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Selling tickets and not the soul

Eagles fighting with Sharks, sparks flying between the Dynamos and the Lightning, and a derby between the Brown Caps and the men in pink shirts: it’s Twenty20 time again.

Yet somewhere over the past four years of beach parties, mascot races and evening boozing, a decent tournament has emerged. Counties no longer need gimmicks to fill their grounds, many people come simply to watch cricket.

Some will tell you cricket was reborn at Edgbaston in August 2005, that when England won that thrilling second Test match against Australia to level the Ashes series – and kept the momentum going right to the final ball at the Brit Oval – it made cricket a sport for the masses again.

The truth is that the seeds of growth were sown two years earlier, when the first Twenty20 Cup brought in more than 250,000 spectators. Staggeringly, the 2005 tournament, which finished before the Edgbaston Test started, drew 476,000 spectators, albeit with an increased fixture list.

Last year, more than 500,000 people watched Twenty20 and the growth is set to be even greater this season, with Surrey alone having sold more than 100,000 tickets for the Brown Caps’ four home games and many other counties reporting sell-outs.

If this was all about spectators wearing fancy dress and listening to loud music in the evening sunshine while professional cricketers play a game of slap and giggle, then letters would still be pouring in from retired colonels in the Home Counties, but Twenty20 has instead become a skilful, tactical battle that provides much more entertainment than 50-over cricket.

As players get better used to the freedom that the games give them, scores have increased – four of the five highest team totals came last season – and bowlers have become more canny.

It has become an axiom that slow but accurate bowlers flourish in Twenty20 because they are harder to hit. Jeremy Snape, the Leicestershire Foxes off spinner, is a master at this, bowling so slowly that the ball almost stops before it reaches the batsman. Yet Stuart Broad, Snape’s teammate, bucked the trend last year, bowling at about 90mph but conceding only 4.5 runs per over – an astonishing 1.5 runs fewer than the next best regular bowler in the competition.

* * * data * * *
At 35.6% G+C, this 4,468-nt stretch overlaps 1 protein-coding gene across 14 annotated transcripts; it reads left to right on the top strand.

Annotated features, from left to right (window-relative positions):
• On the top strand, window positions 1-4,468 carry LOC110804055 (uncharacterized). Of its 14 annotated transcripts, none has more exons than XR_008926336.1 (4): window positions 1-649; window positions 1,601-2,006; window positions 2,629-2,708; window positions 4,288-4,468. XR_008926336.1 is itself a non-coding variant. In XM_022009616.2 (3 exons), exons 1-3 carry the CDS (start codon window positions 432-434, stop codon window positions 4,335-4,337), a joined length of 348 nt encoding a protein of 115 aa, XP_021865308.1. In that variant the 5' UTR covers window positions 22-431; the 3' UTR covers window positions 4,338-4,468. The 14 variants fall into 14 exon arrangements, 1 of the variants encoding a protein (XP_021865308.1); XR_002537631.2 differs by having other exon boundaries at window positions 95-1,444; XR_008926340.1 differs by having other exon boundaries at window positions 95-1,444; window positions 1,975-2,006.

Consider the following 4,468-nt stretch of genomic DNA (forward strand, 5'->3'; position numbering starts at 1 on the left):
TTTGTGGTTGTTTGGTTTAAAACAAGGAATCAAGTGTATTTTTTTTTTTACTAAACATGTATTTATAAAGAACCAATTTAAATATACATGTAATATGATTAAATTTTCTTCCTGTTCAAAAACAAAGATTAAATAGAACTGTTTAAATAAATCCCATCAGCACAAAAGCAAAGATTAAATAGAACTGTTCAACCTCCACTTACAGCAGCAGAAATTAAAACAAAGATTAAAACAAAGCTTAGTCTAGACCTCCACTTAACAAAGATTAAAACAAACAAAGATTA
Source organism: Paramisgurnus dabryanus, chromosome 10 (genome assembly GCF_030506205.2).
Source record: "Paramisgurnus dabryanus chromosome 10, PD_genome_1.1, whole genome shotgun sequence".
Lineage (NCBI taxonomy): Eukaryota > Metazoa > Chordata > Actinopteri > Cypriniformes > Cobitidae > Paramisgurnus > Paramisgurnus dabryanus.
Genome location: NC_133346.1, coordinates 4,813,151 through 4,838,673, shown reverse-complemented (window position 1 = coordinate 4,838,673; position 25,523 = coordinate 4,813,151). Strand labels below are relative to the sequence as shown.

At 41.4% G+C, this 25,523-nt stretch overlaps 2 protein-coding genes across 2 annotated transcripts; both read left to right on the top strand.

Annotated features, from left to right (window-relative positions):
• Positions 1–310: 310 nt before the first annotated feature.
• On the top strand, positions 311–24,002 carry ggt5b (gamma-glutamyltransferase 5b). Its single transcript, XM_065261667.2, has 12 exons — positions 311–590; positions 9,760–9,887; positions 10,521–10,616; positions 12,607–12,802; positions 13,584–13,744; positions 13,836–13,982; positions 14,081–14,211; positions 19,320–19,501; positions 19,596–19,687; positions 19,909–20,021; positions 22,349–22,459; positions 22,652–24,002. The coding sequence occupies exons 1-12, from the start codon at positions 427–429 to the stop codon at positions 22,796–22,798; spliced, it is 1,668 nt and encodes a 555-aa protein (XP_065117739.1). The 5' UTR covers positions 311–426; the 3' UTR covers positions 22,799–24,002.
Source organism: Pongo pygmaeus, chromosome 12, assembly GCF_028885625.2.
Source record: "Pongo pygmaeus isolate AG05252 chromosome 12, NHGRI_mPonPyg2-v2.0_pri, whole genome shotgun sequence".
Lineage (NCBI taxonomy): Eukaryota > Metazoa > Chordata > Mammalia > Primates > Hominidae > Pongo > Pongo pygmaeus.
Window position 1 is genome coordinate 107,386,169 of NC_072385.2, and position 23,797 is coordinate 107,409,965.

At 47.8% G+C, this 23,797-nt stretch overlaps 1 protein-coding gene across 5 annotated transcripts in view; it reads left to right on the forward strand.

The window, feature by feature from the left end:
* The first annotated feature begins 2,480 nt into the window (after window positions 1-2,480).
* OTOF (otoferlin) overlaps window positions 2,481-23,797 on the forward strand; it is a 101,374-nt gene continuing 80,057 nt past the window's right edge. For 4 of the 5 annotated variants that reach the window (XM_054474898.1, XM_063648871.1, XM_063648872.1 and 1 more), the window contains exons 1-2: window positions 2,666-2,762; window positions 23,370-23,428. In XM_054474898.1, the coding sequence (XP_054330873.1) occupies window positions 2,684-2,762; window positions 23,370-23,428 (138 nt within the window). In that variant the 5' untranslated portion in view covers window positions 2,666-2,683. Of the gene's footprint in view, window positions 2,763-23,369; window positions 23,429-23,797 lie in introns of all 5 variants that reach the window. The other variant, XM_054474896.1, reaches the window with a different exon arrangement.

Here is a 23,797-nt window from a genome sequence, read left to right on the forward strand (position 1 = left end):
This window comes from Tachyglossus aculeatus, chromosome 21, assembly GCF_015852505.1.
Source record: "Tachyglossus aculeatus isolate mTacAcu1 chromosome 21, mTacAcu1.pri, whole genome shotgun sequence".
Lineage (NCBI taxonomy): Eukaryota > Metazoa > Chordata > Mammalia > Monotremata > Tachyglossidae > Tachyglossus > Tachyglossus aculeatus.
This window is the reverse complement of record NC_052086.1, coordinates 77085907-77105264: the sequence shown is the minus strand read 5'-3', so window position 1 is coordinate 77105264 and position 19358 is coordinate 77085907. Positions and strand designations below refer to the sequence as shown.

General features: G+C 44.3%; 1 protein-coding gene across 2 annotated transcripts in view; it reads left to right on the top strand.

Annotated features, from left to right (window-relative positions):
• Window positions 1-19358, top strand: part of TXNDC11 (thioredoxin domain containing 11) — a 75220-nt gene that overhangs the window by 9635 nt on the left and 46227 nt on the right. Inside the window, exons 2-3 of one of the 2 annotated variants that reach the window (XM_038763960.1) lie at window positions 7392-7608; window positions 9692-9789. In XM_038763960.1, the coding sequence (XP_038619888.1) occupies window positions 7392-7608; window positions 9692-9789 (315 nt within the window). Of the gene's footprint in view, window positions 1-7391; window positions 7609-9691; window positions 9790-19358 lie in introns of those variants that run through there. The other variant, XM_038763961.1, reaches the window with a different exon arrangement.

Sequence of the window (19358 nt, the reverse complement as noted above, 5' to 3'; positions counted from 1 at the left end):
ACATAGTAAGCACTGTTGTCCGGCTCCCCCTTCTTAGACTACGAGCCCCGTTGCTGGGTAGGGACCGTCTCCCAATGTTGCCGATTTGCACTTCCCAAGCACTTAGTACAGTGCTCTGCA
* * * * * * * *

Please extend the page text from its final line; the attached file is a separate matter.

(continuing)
Leicestershire, who won their second title last year, have shown how brains mixed with gusto can turn an unglamorous team into the masters of Twenty20. They may regret losing Darren Maddy, their carefree opening batsman, to Warwickshire, and Brad Hodge, who captained Leicestershire to the title in 2004 but is now at Lancashire, is possibly the best Twenty20 batsman in the world, but the Foxes have other aces up their sleeves.

Paul Nixon is one of many cricketers hoping to be selected for England at the inaugural Twenty20 World Championship, to be held in South Africa in September. The Leicestershire and England one-day wicketkeeper said Twenty20 was “all about us expressing ourselves and showing no fear”.

The gimmicks will still be there this year – Northamptonshire will have a “Monty Zone”, where spectators are invited to come dressed as Monty Panesar, the local hero – but Middlesex’s plan to wear pink shirts evolved from a prank to something more worthy.

“It was a daft idea I had to brighten up the side,” Vinny Codrington, the Middlesex chief executive, said. “Too many sides were going for drab colours and, being a rugby fan, I had loved seeing the Stade Français fans decked out in pink, so decided to do that.

“Then we came up with the idea of supporting Breakthrough Breast Cancer, with proceeds from the sale of shirts and caps going to charity. I imagine our rivals will be green – or rather pink – with envy that they didn’t think of it first.”

The facts, the fixtures, the ones to watch

Brad Hodge
The Lancashire batsman is cocky enough to have told the Australia selectors that he is the best in the world ahead of the first Twenty20 World Championship this autumn. He has captained Leicestershire and Victoria (twice) to domestic titles in the shortest form of the game. In January, his innings of 106 off 54 balls, after being hit on the helmet by Moises Henriques, crushed New South Wales in the Australian final. Bowls useful off-spin too.

Twenty20 record: 27 matches; 1,211 runs at 50.45; 21 wickets at 15.42

Adam Voges The 27-year-old batsman has joined Hampshire to replace Stuart Clark and seems ideally suited for Twenty20 having hit the fastest century, off 62 balls, in Australian domestic cricket three years ago. His nickname is “Happy”.

Twenty20 record: 6 matches; 246 runs at 49.20; 3 wickets at 32.66

Jeremy Snape
The Leicestershire captain remains one of the canniest one-day players around, even if England didn’t learn from his coaching in the recent World Cup. Proves the adage that slower bowlers are better bowlers in Twenty20.

Twenty20 record: 35 matches; 518 runs at 25.90; 33 wickets at 19.21

Sanath Jayasuriya
A replacement at Lancashire for Muttiah Muralitharan, Jayasuriya’s one-day record is staggering – his average of 47 this year was his highest in five World Cups. Turns 38 next week but still hungry for runs.

Twenty20 record: 5 matches; 129 runs at 43; 10 wickets at 10.90

Tyron Henderson
Middlesex have signed “a right-arm fast opening bowler who hits the ball a county mile” to replace Chaminda Vaas for the Twenty20 Cup. Henderson, a 32-year-old from Durban nicknamed “The Blacksmith”, took two for 19 as the Lions won South Africa’s Twenty20 final this year.

Twenty20 record: 36 matches; 651 runs at 21.70; 38 wickets at 24.57

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